Do you think we (as a society) coax girls to find their voices? Last night, I was watching a documentary on Richard Pryor. It told the story of when Pryor found his voice. Supposedly, he was in the middle of a comedy routine when he had this epiphany. It resulted in him walking off the stage. It was thought that his career, by abandoning his set, was done. Years later, he emerged as the comedian most now know—powerful, purposeful, and a change agent.
By the time girls graduate from high school, most have seriously thought about being a mother. When would be a good time? How many children to have, if any at all? How does having children fit into pursuing professional goals? These are questions many of us seriously consider, along with our ticking biological clock.
Some girls have high school sweethearts, making the dream of marriage (forever) more believable. No one is thinking about the divorce rate, which has lingered around 50% for some time now. Nope. Teenage love….well, some marriages last, right?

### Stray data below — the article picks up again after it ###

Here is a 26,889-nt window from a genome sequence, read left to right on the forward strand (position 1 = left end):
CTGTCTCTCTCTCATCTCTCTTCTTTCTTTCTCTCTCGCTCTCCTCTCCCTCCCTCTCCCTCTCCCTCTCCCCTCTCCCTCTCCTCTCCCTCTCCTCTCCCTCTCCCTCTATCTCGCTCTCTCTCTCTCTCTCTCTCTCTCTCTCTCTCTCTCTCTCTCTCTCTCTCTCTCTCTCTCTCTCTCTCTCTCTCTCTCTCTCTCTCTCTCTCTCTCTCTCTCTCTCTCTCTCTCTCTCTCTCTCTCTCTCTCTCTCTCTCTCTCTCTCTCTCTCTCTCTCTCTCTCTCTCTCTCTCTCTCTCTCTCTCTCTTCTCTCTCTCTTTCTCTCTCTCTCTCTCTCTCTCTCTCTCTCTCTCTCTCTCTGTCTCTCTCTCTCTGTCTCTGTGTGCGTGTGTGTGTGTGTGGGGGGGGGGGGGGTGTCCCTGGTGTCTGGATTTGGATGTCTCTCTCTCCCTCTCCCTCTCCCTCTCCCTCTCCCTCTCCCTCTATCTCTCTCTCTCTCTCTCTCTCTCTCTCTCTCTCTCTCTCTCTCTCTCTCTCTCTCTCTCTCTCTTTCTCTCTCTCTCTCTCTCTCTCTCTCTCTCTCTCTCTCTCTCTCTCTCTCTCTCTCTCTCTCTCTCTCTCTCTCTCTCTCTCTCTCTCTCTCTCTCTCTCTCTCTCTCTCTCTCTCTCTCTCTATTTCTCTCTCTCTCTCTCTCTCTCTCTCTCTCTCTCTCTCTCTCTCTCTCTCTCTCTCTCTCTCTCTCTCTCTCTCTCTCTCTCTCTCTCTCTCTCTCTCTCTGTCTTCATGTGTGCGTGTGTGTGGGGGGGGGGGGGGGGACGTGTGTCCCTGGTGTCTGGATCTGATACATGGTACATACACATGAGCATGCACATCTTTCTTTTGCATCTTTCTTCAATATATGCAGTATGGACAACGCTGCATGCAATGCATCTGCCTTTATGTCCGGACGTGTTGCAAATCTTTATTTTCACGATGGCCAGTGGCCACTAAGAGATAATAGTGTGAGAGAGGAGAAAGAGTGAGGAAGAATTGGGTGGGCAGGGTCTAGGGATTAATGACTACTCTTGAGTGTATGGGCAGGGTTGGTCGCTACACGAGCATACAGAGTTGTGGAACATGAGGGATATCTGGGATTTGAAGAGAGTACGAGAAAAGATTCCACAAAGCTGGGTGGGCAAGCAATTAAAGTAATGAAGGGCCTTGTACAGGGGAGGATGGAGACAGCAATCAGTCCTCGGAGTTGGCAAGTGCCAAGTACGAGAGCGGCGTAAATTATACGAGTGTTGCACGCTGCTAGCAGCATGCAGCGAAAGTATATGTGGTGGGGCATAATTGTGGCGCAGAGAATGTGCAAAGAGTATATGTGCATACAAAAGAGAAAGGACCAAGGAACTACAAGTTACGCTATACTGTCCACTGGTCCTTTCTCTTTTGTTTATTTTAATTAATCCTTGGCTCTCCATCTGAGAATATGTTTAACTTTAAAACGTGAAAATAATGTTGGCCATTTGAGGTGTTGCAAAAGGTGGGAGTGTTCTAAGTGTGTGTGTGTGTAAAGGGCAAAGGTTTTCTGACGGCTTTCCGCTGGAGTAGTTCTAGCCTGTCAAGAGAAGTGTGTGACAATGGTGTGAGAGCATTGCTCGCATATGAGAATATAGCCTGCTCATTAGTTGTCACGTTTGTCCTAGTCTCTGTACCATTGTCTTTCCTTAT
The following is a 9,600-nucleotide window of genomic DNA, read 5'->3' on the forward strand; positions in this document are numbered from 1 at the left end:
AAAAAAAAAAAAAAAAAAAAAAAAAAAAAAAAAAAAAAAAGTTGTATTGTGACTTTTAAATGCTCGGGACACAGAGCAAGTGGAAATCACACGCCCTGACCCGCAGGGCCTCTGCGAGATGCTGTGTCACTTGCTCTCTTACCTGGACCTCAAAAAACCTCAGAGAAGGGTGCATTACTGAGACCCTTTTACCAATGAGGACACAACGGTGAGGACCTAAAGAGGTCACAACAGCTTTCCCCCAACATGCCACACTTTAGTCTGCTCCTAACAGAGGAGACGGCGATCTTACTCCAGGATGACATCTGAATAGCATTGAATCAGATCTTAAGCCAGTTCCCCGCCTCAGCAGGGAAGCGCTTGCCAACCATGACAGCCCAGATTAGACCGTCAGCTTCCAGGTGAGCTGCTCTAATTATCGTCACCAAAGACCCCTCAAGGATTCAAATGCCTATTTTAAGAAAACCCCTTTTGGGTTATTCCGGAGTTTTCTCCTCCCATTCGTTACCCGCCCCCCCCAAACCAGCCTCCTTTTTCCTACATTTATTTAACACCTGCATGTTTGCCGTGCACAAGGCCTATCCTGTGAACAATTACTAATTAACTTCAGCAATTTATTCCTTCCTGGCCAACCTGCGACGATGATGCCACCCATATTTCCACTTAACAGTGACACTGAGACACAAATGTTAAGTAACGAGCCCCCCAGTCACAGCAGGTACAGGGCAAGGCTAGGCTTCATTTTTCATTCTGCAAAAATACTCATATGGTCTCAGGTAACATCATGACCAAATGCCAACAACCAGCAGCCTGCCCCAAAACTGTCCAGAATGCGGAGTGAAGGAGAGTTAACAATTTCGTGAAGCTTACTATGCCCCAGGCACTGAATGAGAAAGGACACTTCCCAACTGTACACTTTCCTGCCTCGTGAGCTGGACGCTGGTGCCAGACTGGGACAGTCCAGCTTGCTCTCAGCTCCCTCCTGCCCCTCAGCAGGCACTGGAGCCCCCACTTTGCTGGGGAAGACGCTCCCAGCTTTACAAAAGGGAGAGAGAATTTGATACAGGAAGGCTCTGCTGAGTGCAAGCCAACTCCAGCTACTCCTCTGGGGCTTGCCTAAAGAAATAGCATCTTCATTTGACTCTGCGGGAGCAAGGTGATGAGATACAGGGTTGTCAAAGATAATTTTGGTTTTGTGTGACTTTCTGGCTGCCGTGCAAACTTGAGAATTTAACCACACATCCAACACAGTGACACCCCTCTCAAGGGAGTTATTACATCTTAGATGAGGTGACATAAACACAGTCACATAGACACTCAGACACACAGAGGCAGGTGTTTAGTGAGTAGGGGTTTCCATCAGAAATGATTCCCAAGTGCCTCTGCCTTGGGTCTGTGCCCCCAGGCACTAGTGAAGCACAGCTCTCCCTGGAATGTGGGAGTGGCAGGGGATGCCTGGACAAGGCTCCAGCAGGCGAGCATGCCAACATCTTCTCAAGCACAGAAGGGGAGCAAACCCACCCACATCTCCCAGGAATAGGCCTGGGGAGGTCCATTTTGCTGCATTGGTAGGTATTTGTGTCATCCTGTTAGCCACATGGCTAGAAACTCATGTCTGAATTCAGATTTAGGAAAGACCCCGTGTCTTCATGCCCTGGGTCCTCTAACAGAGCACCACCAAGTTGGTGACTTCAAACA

Since the early days of toting baby dolls and “playing house”, girls have been encouraged to be a parent, a caretaker, a wife, a nurturer, and if necessary a financial provider. Through music, movies, magazines, and media, girls (and women) are encouraged to be sex objects at all times. When, however, is she urged to find her voice if it lies outside of these predetermined boxes? When is she pushed to discover her unique self, her purpose, and her power? ….And for those of us who are…oh how odd we must seem.